And they said, OK, we'll do a partial recount.

But for the Moussavi candidate, that is not enough. On Tuesday, we spoke to one of the advisers. And they basically told CNN that a partial recount will not reveal any fraud, there's no guarantee that it won't be fraud again and that what they want is the government to be accountable for all 53 million printed ballots. There were 53 million ballots printed. Thirty-nine million were used.

And the Moussavi candidate camp is telling CNN that a recount will have the government accountable for 39 million. But they want all of the 53 million ballots accounted for. And basically they're dismissing -- rejecting that offer. They want a new vote.

And there's no indication by the Guardian Council if they'll even consider that -- Larry.

KING: Christiane, wasn't that vote counted rather quickly?

AMANPOUR: It was. There's a lot of -- you know, this is completely unprecedented and uncharted waters. There has never been a challenge like this, obviously, to the Iranian elections. The Iranians like to say that they have a democratic process, as you know. It's very closely vetted. Only certain candidates are allowed to run in the election.

But generally, once it's vetted, there's a quite vigorous process. And, you know, we've never seen anything quite as vigorous as the pre-election debates on television, the amount of supporters from all candidates who were in the streets.

And then, of course, on Friday, this huge turnout that we were all allowed to see and report.

And just -- it's worth pointing out that there's been no censorship of the foreign media. I can speak for CNN. I can't tell you about everybody else. But we've been able to broadcast whatever we want, when we want live and uncensored and unmonitored, despite the fact now that reporters are being confined to their -- to their hotels.

KING: Yes. We've got to...

AMANPOUR: But all of this to say that in that evening, the Moussavi campaign came out -- he himself -- and said that he thought he had won based on campaign exit polls.

And, of course, the -- the interior ministry then came out immediately thereafter with initial results showing Ahmadinejad already...

KING: We've got to...

AMANPOUR: ...with a 2-1 lead. And that remained.

And they're saying, look, if you've got evidence of fraud, bring it to us. If you're just disgruntled and disappointed, that's not our problem.

KING: I'm going to ask the panel where they think this is all going, right after this.


KING: We'll get an opinion from each of our guests.

Shiva, where do you think is all going to lead?

ROSE: Well, that's what I'm worried about. I mean, I think that that the regime has very few options. It seems like the whole world is watching, in a way, even though they've cut back on the Internet and they're closing down all these Facebook and sites like that. People are still taping things on telephones and sending them out. And I think Twitter is working a little bit.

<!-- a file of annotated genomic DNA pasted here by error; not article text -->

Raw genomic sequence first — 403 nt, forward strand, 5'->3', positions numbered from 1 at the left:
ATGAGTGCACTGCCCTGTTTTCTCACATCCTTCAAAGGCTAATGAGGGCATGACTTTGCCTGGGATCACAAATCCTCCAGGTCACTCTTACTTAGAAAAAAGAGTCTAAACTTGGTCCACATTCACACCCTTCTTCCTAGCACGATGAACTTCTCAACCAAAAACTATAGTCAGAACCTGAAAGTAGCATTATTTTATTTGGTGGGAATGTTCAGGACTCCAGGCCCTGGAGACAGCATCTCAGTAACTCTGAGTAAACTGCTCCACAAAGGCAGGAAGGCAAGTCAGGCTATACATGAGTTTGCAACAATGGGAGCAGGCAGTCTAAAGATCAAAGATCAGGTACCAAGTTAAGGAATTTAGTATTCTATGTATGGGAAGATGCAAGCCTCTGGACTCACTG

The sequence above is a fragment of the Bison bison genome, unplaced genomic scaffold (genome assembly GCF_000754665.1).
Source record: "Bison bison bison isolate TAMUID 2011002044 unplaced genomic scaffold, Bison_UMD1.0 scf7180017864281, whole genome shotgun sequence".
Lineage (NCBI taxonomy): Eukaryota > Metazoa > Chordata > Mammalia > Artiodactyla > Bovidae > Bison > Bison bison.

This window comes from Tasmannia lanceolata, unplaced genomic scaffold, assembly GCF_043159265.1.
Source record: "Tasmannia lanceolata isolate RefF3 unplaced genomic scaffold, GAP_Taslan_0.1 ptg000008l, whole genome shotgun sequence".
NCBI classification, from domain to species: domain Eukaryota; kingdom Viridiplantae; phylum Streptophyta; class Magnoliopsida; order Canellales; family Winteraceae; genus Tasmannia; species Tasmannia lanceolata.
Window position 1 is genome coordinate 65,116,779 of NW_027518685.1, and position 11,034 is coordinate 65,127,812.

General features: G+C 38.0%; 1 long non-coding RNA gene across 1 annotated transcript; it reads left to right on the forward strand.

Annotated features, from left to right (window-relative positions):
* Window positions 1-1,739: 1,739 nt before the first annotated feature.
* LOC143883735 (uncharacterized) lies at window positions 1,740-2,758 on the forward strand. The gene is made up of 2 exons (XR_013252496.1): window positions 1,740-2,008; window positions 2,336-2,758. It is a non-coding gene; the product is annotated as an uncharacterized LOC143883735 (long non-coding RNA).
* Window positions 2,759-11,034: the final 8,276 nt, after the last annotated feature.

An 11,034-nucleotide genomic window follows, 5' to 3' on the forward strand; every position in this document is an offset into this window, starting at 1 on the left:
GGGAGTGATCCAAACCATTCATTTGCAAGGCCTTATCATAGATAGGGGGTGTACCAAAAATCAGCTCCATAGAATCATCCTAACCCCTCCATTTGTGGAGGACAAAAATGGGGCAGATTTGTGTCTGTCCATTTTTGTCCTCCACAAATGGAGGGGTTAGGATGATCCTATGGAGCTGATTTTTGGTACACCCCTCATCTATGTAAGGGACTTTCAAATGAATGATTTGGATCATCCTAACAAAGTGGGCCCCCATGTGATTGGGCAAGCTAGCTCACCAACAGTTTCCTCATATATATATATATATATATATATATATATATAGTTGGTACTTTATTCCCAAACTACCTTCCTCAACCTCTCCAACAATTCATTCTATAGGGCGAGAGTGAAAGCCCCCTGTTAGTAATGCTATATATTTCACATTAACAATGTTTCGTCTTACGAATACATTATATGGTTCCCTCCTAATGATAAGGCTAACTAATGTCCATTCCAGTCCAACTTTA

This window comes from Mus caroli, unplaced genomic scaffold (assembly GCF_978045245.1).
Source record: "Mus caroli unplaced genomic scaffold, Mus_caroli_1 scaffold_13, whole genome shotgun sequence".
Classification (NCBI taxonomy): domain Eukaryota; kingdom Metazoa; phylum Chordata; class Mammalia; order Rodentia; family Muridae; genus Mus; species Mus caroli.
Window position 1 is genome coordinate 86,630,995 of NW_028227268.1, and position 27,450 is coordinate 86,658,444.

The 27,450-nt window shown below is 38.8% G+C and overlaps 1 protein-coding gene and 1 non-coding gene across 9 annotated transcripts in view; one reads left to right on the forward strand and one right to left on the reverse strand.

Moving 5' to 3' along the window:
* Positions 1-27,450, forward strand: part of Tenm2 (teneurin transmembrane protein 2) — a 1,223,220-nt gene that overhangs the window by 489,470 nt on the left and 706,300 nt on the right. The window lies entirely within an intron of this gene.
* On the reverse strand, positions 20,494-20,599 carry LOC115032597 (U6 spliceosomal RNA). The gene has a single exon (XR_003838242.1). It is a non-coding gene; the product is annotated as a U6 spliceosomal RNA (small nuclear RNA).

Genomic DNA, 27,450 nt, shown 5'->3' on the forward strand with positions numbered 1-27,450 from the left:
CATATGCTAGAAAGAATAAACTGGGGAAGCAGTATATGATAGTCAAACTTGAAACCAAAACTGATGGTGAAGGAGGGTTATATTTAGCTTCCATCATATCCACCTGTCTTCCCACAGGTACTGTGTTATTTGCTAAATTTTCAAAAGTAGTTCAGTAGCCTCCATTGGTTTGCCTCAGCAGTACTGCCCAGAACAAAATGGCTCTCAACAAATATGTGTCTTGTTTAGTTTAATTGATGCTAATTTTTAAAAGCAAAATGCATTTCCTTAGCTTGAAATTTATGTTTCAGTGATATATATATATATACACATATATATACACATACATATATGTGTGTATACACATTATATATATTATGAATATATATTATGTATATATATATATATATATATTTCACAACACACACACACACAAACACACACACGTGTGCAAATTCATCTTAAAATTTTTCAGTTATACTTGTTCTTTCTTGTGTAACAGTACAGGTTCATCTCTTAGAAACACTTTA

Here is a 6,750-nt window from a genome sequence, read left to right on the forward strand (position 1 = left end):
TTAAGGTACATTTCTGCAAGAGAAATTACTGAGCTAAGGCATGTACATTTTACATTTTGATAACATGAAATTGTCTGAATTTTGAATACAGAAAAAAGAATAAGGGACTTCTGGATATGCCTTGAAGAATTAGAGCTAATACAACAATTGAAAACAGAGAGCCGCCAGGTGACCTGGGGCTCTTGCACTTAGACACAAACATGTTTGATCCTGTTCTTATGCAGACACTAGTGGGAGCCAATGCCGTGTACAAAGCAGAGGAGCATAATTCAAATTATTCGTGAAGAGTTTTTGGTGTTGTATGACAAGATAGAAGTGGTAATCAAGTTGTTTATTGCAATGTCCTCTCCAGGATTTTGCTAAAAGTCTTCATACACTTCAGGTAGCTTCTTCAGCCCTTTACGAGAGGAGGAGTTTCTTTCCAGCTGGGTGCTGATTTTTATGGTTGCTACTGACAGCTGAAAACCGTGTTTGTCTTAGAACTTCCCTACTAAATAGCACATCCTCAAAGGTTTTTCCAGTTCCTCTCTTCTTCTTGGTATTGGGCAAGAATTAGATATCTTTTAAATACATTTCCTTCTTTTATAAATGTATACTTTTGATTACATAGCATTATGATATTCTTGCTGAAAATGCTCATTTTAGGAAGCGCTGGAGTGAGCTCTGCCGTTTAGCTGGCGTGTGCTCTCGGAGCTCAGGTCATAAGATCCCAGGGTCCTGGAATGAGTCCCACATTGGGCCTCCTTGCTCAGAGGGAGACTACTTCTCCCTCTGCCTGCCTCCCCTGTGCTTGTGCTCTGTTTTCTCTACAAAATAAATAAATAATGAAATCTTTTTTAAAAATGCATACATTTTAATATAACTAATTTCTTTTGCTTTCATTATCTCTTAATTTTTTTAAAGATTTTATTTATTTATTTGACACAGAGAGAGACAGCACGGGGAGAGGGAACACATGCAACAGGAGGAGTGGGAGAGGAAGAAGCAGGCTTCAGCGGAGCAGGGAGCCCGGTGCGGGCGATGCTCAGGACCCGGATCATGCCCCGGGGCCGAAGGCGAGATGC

So I think the landscape has changed for oppressive regimes.

So I don't know. It will be interesting.

KING: Your father hosts his own program like this, right?

ROSE: Right.

KING: What does he say to you?

ROSE: He says to me that it's all -- it always comes down to human rights and that he wishes that the world would just adhere to the human rights.

KING: Reza, you're there.

Where do you think it's going to go?

Could it get worse?

SAYAH: Well, Larry, the reason that this is such a gripping, riveting political drama is that nobody knows where this is headed. You have two sides that appear to be equally determined and unwavering. And they're on a collision course.

You have the Iranian government, that has escalated its crackdown against dissent, against the foreign media. Then you also have the supporters of Mir-Hossein Moussavi, who are very much energized and riding a wave of emotions that has lasted four days. And it continues to go. I can't tell you how many people I crossed paths with in the protest a couple of days ago. And they literally told me that this is different. And they said I'm willing to die. I'm willing to take a bullet.

And this wasn't like previous protests, where you have college students and student groups. This was all walks of life, all different ages.

So the reason why this is such a gripping political drama is very few people know where this is headed -- Larry.

KING: And, Christiane, what's your read?

Where's it going?

AMANPOUR: Well, right now, it looks like the regime is allowing the political drama to play out on the streets. As you can see, there are competing rallies almost, now, on a daily basis. It's a Moussavi rally one day. It's an Ahmadinejad rally another day. It looks like they're allowing this play out on the streets and see who comes out with bigger rallies.

People are obviously very, very energized. These are the biggest anti-government demonstrations since the revolution 30 years ago. It is full of people, not just the liberal elite from Northern Tehran. It's people all across the spectrum, who want something different and who want freedom, they say; who want the ability to breathe easily in their own country; to travel; to have a country that's respected in the rest of the world; whose passport is respected; who has relations with the rest of the world.

But on the other hand, there is a paranoia amongst the Iranian regime about any notion of a Color of Velvet Revolution. This was a warning that was put out by the Iranian Revolutionary Guards before the election. They thought this green Moussavi wave was yet another Color Revolution and they vowed to crush it.